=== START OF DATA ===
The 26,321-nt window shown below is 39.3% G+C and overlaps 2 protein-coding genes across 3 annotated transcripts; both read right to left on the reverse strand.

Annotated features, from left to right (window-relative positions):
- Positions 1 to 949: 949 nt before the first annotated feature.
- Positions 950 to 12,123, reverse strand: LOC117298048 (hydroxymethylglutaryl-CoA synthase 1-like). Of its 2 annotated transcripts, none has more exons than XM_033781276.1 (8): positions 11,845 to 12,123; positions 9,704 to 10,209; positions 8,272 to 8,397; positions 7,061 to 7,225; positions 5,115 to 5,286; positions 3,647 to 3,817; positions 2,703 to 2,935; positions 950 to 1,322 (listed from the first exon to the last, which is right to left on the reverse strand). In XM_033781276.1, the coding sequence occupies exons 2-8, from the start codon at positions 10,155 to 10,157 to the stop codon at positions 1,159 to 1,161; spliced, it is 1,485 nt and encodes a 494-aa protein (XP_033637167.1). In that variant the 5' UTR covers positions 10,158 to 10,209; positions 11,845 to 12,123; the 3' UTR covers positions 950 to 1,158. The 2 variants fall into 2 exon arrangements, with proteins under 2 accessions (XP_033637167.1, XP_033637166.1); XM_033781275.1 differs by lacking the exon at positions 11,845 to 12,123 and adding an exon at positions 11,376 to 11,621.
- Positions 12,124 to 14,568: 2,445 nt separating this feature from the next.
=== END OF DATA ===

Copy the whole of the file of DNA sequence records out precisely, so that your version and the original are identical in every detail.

The 26,321-nt window shown below is 39.3% G+C and overlaps 2 protein-coding genes across 3 annotated transcripts; both read right to left on the reverse strand.

Annotated features, from left to right (window-relative positions):
- Positions 1 to 949: 949 nt before the first annotated feature.
- Positions 950 to 12,123, reverse strand: LOC117298048 (hydroxymethylglutaryl-CoA synthase 1-like). Of its 2 annotated transcripts, none has more exons than XM_033781276.1 (8): positions 11,845 to 12,123; positions 9,704 to 10,209; positions 8,272 to 8,397; positions 7,061 to 7,225; positions 5,115 to 5,286; positions 3,647 to 3,817; positions 2,703 to 2,935; positions 950 to 1,322 (listed from the first exon to the last, which is right to left on the reverse strand). In XM_033781276.1, the coding sequence occupies exons 2-8, from the start codon at positions 10,155 to 10,157 to the stop codon at positions 1,159 to 1,161; spliced, it is 1,485 nt and encodes a 494-aa protein (XP_033637167.1). In that variant the 5' UTR covers positions 10,158 to 10,209; positions 11,845 to 12,123; the 3' UTR covers positions 950 to 1,158. The 2 variants fall into 2 exon arrangements, with proteins under 2 accessions (XP_033637167.1, XP_033637166.1); XM_033781275.1 differs by lacking the exon at positions 11,845 to 12,123 and adding an exon at positions 11,376 to 11,621.
- Positions 12,124 to 14,568: 2,445 nt separating this feature from the next.